• Reinvention of store design: Automakers and dealers will need to collaborate on upgrading the dealer store to enhance the customer experience. From furniture to floor layout, every part of the store needs to be an integrated part of the omni-channel experience. A variety of digital sales tools should also be part of the reinvention process. Tools such as virtual product presentation and mobile customizer apps enable customers to choose and visualize interior and exterior options in real-time.
  • Creation of new product and service ambassador roles: The rising complexity of retail operations and customer needs is rendering some of the traditional dealership roles obsolete. At the dealership level, new customer interfacing roles should be created that are focused on product and service expertise and not simply on closing a sale. For example, an on-site product professional could help guide customers through the available products and features detail, which would enhance the customer experience by building trust and confidence in the product. Another example would be an aftersales representative who would be assigned to maintain relationships with customers after the purchase to achieve a consistent experience across the vehicle’s future service needs.
  • Updating customer service training program: With so much on the line at every touchpoint during the customer sales journey, it is critical that each interaction is a positive experience for the customer. An across-the-board employee training program could emphasize the importance of trust and positive customer experience, and underline the roles of individual employees in the process.

The retail game has changed

As we enter a new age of mobility, the old rules of how to engage customers and close a sale have become obsolete. With consumers increasingly able and keen to access information across channels, automakers and dealerships have the opportunity to transform their retail models to deliver a richer premium brand experience through seamless integration across all customer-facing channels.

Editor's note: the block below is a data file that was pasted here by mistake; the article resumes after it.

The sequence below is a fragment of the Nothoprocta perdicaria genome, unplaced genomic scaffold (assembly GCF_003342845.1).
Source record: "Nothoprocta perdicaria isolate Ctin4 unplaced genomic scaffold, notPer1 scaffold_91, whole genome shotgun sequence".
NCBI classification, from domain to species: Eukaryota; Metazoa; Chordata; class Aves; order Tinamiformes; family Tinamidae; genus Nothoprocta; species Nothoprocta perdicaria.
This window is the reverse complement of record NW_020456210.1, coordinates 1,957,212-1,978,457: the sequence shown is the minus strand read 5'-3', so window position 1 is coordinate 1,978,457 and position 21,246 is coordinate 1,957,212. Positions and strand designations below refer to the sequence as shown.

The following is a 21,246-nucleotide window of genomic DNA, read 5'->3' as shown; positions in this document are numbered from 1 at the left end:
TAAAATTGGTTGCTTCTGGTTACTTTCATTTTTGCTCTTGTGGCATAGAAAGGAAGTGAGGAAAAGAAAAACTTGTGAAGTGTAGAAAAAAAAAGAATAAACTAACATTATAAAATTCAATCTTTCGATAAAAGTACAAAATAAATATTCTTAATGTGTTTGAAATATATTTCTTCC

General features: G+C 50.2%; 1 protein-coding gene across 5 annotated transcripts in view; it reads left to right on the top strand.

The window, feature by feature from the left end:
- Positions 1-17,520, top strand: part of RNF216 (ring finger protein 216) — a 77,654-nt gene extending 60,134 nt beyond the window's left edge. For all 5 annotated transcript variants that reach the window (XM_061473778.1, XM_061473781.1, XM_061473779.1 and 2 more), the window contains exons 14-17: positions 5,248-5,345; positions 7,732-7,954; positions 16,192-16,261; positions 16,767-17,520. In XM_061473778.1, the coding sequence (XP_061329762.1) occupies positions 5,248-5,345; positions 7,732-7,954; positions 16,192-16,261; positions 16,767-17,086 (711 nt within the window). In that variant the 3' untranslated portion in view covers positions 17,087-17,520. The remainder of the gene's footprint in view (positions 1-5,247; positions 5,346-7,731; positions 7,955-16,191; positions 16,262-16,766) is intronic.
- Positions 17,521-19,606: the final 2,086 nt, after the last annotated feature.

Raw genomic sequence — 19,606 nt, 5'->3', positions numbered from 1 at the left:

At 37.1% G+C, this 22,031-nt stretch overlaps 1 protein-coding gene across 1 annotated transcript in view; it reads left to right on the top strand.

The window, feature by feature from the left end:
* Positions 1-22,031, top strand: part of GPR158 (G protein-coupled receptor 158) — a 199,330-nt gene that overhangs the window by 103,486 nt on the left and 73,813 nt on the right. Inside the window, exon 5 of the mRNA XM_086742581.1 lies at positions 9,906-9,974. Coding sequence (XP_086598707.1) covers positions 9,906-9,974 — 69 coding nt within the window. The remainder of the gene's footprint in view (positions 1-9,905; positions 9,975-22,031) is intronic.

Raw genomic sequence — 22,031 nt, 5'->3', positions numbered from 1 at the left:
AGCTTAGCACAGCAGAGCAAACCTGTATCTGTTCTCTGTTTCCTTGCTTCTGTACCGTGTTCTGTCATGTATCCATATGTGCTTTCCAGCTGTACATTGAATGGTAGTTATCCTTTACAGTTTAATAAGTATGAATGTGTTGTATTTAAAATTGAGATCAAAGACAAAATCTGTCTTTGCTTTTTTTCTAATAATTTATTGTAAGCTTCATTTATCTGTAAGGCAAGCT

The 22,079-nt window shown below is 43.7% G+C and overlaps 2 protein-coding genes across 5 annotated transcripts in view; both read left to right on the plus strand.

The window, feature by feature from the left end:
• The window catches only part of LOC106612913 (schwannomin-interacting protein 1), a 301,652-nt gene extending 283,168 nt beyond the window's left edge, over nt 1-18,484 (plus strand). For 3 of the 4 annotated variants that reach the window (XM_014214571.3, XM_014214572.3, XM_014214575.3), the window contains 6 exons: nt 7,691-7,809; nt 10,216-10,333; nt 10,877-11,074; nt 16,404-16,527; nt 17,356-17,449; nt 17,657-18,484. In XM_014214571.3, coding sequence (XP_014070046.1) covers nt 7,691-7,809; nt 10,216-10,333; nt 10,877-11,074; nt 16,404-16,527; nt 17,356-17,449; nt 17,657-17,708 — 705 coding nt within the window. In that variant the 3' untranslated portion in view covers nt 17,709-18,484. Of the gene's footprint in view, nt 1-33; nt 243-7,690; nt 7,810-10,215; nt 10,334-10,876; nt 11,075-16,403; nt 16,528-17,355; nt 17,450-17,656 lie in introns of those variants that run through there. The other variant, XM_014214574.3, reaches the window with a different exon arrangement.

By reinforcing these steps with initiatives such as reinventing the customer strategy and journey, adapting sales channels and designing new formats and centering talent management around the customer, automotive companies can forge a successful path to the future of mobility.

There is already a battle for the user interface within the new mobility ecosystem: smartphone owners use an average of 10 apps – and future mobility services will need to be one of them. If automotive companies want to be relevant in the future of mobility, it is critical that they begin the journey now by creating a seamless omni-channel customer experience.


The traditional car-buying journey that has for years necessitated visiting a dealer is being disrupted: consumers now have limitless online resources to help their decision-making. Automakers and dealerships need to create a high-quality omni-channel experience for consumers if they want to win their loyalty – and this demands completely new tools, roles and perspectives.

About this article

By Hanno Lorenzl

EY Americas Automotive Retail and Distribution Lead and Strategy and Consulting Services Principal

Passionate about all things car related. Excited for the future of mobility. Focused on connecting people and opportunities globally. Enjoys playing golf and coaching rugby. Family keeps him centered.